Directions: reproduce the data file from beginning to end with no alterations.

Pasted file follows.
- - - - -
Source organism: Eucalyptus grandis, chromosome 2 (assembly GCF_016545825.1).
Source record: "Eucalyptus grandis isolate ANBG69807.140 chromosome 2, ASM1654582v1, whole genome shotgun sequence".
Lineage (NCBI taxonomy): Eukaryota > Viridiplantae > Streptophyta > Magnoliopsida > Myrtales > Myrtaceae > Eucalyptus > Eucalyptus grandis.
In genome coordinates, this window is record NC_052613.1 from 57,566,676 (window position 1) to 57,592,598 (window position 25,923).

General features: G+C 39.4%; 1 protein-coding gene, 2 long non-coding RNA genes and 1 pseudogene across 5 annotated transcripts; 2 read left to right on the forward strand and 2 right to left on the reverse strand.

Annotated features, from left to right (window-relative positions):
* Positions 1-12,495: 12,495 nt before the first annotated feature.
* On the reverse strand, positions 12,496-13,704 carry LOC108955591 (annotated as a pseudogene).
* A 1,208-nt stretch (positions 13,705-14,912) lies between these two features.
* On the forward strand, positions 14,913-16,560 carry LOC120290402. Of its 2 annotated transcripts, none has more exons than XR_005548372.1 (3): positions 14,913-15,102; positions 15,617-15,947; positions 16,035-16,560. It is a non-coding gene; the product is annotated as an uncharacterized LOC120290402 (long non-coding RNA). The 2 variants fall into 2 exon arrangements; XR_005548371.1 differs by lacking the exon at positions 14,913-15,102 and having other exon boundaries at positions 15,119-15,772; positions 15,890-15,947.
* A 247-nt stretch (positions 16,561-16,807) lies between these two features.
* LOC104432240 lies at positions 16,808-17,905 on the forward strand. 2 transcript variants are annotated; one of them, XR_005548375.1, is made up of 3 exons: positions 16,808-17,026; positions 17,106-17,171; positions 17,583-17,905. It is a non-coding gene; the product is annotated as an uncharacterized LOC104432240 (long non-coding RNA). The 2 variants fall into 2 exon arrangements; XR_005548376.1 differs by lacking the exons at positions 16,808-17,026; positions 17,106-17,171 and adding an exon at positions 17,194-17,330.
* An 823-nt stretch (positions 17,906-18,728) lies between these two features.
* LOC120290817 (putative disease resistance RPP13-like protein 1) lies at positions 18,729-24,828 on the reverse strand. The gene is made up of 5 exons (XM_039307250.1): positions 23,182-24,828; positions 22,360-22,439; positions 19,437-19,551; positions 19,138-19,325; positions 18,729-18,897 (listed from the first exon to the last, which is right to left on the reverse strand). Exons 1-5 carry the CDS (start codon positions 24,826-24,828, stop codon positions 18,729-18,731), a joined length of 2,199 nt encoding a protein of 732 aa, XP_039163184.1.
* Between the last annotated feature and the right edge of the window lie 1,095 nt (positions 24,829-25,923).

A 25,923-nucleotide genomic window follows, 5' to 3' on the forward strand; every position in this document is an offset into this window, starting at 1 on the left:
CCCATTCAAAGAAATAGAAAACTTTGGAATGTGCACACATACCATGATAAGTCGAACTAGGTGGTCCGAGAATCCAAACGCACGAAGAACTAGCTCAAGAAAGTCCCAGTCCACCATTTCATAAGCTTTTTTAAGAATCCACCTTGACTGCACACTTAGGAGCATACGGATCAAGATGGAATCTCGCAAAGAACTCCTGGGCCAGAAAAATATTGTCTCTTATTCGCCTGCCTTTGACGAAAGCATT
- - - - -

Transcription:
Source organism: Eucalyptus grandis, chromosome 2 (assembly GCF_016545825.1).
Source record: "Eucalyptus grandis isolate ANBG69807.140 chromosome 2, ASM1654582v1, whole genome shotgun sequence".
Lineage (NCBI taxonomy): Eukaryota > Viridiplantae > Streptophyta > Magnoliopsida > Myrtales > Myrtaceae > Eucalyptus > Eucalyptus grandis.
In genome coordinates, this window is record NC_052613.1 from 57,566,676 (window position 1) to 57,592,598 (window position 25,923).

General features: G+C 39.4%; 1 protein-coding gene, 2 long non-coding RNA genes and 1 pseudogene across 5 annotated transcripts; 2 read left to right on the forward strand and 2 right to left on the reverse strand.

Annotated features, from left to right (window-relative positions):
* Positions 1-12,495: 12,495 nt before the first annotated feature.
* On the reverse strand, positions 12,496-13,704 carry LOC108955591 (annotated as a pseudogene).
* A 1,208-nt stretch (positions 13,705-14,912) lies between these two features.
* On the forward strand, positions 14,913-16,560 carry LOC120290402. Of its 2 annotated transcripts, none has more exons than XR_005548372.1 (3): positions 14,913-15,102; positions 15,617-15,947; positions 16,035-16,560. It is a non-coding gene; the product is annotated as an uncharacterized LOC120290402 (long non-coding RNA). The 2 variants fall into 2 exon arrangements; XR_005548371.1 differs by lacking the exon at positions 14,913-15,102 and having other exon boundaries at positions 15,119-15,772; positions 15,890-15,947.
* A 247-nt stretch (positions 16,561-16,807) lies between these two features.
* LOC104432240 lies at positions 16,808-17,905 on the forward strand. 2 transcript variants are annotated; one of them, XR_005548375.1, is made up of 3 exons: positions 16,808-17,026; positions 17,106-17,171; positions 17,583-17,905. It is a non-coding gene; the product is annotated as an uncharacterized LOC104432240 (long non-coding RNA). The 2 variants fall into 2 exon arrangements; XR_005548376.1 differs by lacking the exons at positions 16,808-17,026; positions 17,106-17,171 and adding an exon at positions 17,194-17,330.
* An 823-nt stretch (positions 17,906-18,728) lies between these two features.
* LOC120290817 (putative disease resistance RPP13-like protein 1) lies at positions 18,729-24,828 on the reverse strand. The gene is made up of 5 exons (XM_039307250.1): positions 23,182-24,828; positions 22,360-22,439; positions 19,437-19,551; positions 19,138-19,325; positions 18,729-18,897 (listed from the first exon to the last, which is right to left on the reverse strand). Exons 1-5 carry the CDS (start codon positions 24,826-24,828, stop codon positions 18,729-18,731), a joined length of 2,199 nt encoding a protein of 732 aa, XP_039163184.1.
* Between the last annotated feature and the right edge of the window lie 1,095 nt (positions 24,829-25,923).

A 25,923-nucleotide genomic window follows, 5' to 3' on the forward strand; every position in this document is an offset into this window, starting at 1 on the left:
CCCATTCAAAGAAATAGAAAACTTTGGAATGTGCACACATACCATGATAAGTCGAACTAGGTGGTCCGAGAATCCAAACGCACGAAGAACTAGCTCAAGAAAGTCCCAGTCCACCATTTCATAAGCTTTTTTAAGAATCCACCTTGACTGCACACTTAGGAGCATACGGATCAAGATGGAATCTCGCAAAGAACTCCTGGGCCAGAAAAATATTGTCTCTTATTCGCCTGCCTTTGACGAAAGCATT